Chronic inflammation and oxidative stress are two major mechanisms leading to the imbalance between bone resorption and bone formation rate, and subsequently, bone loss. Thus, functional foods and dietary compounds with antioxidant and anti-inflammatory could protect skeletal health. This review aims to examine the current evidence on the skeletal protective effects of propolis, a resin produced by bees, known to possess antioxidant and anti-inflammatory activities. A literature search was performed using Pubmed, Scopus, and Web of Science to identify studies on the effects of propolis on bone health. The search string used was (i) propolis AND (ii) (bone OR osteoporosis OR osteoblasts OR osteoclasts OR osteocytes). Eighteen studies were included in the current review. The available experimental studies demonstrated that propolis could prevent bone loss due to periodontitis, dental implantitis, and diabetes in animals. Combined with synthetic and natural grafts, it could also promote fracture healing. Propolis protects bone health by inhibiting osteoclastogenesis and promoting osteoblastogenesis, partly through its antioxidant and anti-inflammatory actions. Despite the promising preclinical results, the skeletal protective effects of propolis are yet to be proven in human studies. This research gap should be bridged before nutraceuticals based on propolis with specific health claims can be developed.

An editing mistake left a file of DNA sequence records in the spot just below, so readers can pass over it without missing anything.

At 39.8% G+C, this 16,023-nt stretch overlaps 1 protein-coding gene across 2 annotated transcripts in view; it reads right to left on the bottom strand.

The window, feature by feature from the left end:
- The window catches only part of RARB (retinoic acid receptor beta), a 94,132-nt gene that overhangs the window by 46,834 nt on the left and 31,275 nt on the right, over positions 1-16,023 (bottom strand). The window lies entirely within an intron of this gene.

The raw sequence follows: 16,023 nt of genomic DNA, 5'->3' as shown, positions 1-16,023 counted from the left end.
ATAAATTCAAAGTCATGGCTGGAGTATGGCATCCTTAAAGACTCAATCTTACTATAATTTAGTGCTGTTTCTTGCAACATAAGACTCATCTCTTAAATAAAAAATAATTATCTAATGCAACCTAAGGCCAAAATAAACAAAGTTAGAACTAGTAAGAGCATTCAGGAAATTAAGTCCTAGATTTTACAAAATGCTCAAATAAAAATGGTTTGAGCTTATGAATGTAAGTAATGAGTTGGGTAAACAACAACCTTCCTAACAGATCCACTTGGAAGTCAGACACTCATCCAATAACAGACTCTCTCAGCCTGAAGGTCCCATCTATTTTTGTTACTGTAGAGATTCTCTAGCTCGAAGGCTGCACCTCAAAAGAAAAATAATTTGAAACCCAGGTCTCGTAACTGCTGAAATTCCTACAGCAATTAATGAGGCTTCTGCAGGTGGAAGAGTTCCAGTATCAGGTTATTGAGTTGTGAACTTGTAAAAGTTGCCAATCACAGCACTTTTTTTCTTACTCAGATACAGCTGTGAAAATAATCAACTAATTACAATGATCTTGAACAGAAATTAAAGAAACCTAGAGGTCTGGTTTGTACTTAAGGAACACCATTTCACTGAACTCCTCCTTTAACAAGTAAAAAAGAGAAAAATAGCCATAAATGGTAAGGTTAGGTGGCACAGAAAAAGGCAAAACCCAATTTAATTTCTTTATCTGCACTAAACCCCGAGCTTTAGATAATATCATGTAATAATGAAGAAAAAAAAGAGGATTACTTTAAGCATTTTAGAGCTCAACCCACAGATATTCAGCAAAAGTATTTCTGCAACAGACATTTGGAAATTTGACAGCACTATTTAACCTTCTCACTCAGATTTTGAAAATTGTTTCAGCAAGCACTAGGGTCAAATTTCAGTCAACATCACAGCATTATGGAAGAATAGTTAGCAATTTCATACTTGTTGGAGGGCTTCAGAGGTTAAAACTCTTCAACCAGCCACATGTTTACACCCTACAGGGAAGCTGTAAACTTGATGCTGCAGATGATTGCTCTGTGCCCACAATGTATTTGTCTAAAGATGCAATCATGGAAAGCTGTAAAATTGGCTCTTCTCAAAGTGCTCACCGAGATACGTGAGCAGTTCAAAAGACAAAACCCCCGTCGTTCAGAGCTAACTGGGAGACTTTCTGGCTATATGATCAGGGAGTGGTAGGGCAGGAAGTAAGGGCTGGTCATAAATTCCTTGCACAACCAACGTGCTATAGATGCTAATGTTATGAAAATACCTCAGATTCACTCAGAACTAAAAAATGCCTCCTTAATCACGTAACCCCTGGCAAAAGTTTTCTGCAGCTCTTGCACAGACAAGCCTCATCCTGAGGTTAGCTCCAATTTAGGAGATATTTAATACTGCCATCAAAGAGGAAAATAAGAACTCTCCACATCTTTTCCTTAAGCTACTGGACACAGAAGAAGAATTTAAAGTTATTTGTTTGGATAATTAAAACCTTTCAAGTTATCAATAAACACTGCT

Matched MeSH terms: Bone and Bones/drug effects*
  9. Ekeuku SO, Pang KL, Chin KY
    Drug Des Devel Ther, 2021;15:259-275.
    PMID: 33519191 DOI: 10.2147/DDDT.S287280